Thursday, June 12, 2014

Passion comes out as Colorado Rockies blow out Braves behind another good outing from Jhoulys Chacin

Walt Weiss showed emotion on Thursday.
Thank you, Walt.

During his first full season, one of the criticisms of Colorado Rockies manager Walt Weiss was that he never got tossed from a game. In fact, in situations where he needed to show some emotion and kick some dirt, or even get in front of a star player, Weiss was nowhere to be found.

On Thursday afternoon, with the Rockies finally looking good after a miserable homestand, Braves pitcher David Carpenter drilled Corey Dickerson with a 95 MPH fastball. He was immediately ejected by home plate umpire Jordan Baker. The beaning followed Dickerson fouling a pitch off of Braves catcher Gerald Laird's mask, then hit his helmet on the back swing of the next pitch.

Apparently Dickerson wasn't sorry enough for what clearly wasn't done on purpose.

With Dickerson having words with Carpenter, the spotlight suddenly turned to Weiss, who was well on his way out of the dugout and yelling at Carpenter, was stopped by the umpires. However, he definitely didn't appreciate being held back. He shook off the umps defense and earned himself an ejection when he used choice words for the Braves.

The following inning, Rockies reliever Nick Masset made Evan Gattis, in the game for Laird, pay for Carpenter's decision. Masset put one high and tight on Gattis and walked back to the dugout after being ejected himself to high fives from his Rockies teammates.

The extracurricular activity came in a game that the Rockies ended up winning decidedly, 10-3. It was a very important step in the Rockies growth, however.

For years, the Rockies have lacked energy when things go bad. They look like they have no fight in them and they don't play with an edge. Sometimes having a heated moment, one that causes an otherwise passive manager to lose his cool, can ignite a team. It can bring a team together and keep things in-tact when the games haven't exactly been going the way the team has hoped.

The outburst of emotion is something good not only for the players on the Rockies to see from Weiss, but also to inspire fans who have been jumping off of the bandwagon to believe that this team has a chance and that they aren't giving in. It was good for Weiss to finally publicly show that he has his team's back.

The fireworks distracted from a very complete game from the Rockies. Jhoulys Chacin was phenomenal for the second straight outing. It was great to see considering the first four times to the mound in 2014 for Chacin. Finally healthy, it looked like the Rockies right-hander was finally completely confident in all of his pitches. He went seven strong innings, giving up only two hits and no runs.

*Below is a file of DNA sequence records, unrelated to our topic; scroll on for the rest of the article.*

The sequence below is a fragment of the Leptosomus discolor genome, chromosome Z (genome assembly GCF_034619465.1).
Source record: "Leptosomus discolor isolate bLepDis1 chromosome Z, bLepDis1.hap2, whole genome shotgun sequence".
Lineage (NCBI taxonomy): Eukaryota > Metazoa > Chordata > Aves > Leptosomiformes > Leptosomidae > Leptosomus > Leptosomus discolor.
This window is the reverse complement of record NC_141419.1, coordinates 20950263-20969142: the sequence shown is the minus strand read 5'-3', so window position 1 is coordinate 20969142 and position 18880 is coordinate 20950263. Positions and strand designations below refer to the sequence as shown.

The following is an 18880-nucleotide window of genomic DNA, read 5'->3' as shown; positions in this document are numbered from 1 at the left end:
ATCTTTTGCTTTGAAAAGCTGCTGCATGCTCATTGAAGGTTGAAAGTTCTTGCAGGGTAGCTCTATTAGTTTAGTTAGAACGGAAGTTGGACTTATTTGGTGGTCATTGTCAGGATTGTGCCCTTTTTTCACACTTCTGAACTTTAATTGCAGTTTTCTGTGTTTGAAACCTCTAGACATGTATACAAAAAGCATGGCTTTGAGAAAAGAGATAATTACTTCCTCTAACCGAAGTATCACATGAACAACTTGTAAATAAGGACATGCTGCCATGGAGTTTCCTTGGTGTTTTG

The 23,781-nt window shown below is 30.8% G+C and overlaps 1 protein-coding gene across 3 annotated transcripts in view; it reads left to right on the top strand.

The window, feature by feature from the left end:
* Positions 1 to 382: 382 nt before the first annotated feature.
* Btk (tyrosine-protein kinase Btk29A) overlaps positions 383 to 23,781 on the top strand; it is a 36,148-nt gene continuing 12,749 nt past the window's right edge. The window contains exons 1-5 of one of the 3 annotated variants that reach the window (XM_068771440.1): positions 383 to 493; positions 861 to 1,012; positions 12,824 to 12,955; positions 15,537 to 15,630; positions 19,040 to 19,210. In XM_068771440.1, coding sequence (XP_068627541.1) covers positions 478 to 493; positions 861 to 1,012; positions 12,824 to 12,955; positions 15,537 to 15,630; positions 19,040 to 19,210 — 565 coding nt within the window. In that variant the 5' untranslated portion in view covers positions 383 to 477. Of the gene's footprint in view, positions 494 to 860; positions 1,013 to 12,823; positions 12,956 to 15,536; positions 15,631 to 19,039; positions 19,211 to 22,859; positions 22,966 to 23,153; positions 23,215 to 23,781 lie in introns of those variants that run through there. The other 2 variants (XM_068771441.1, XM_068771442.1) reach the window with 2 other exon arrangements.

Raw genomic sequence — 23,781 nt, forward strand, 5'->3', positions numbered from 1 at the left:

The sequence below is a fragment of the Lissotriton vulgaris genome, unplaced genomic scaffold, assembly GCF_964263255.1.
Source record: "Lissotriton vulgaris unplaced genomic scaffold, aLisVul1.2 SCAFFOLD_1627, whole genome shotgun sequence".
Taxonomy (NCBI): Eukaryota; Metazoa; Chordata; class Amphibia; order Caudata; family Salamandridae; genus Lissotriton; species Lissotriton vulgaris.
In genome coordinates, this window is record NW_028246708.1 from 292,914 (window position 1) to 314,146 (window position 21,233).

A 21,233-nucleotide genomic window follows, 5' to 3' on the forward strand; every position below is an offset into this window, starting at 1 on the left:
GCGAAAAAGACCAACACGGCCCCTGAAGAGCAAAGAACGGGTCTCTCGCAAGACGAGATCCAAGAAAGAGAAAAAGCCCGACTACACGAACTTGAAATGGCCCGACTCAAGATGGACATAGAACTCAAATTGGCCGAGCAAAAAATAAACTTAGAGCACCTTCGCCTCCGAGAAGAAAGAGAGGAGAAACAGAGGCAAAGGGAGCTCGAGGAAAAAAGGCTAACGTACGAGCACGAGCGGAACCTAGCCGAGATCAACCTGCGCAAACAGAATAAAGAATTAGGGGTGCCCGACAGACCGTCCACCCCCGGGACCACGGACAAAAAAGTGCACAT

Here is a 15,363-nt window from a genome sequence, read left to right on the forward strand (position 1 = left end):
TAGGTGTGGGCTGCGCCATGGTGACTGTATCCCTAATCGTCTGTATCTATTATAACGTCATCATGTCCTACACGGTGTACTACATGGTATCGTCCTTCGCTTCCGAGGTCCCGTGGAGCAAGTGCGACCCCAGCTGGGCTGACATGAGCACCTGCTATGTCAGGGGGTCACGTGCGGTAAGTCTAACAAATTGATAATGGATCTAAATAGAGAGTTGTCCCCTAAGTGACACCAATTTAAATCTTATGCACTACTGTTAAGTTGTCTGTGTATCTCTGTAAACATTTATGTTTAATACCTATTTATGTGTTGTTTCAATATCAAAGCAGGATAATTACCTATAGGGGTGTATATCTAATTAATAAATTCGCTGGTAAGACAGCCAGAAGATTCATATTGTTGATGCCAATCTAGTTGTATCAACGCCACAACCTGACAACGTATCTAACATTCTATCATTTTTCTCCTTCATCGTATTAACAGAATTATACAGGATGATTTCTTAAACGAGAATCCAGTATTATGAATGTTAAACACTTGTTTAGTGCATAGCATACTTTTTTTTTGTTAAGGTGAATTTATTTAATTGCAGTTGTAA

The outing came on the heels of Tyler Matzek's phenomenal Major League debut, and presented two consecutive games in which the Rockies were given a shot to win by their starting pitcher. If Matzek can continue what he did in his first start, which shouldn't be completely expected, but would be nice, the Rockies will have three consecutive starting pitchers who give them a chance to win. Matzek, Chacin and Jorge De La Rosa, who pitches Friday, provide the club with a good enough starting rotation to allow the offense to swing the bats and be confident that they can score enough runs to win.

The Rockies are in a tough spot. Despite their two consecutive wins, they head out on a six-game road trip to the places where they struggle the most, San Francisco and Los Angeles. They have painted themselves into a corner and cannot afford a terrible trip. They must find a way to win one of the series and return home with a 3-3 trip.

What the latest homestand, coming after a horrible road trip, have done is to make Rockies fans more realistic with their expectations. After two back-to-back miserable seasons, this team wasn't expected to contend. A hot start made fans think that the offeseason changes may have been enough to make the Rockies not just a good team, but a contender. The recent slide brings a slap in the face of reality. This team shouldn't be expected to win 90 games. A realistic sign of progress is a .500 record. The Rockies are talented enough, even with injuries, to make that happen. That should be the goal.

The Rockies win on Thursday puts a bow on a terrible homestand. However, the Rockies can build some confidence and gain some traction if they do well in the next six games in California.

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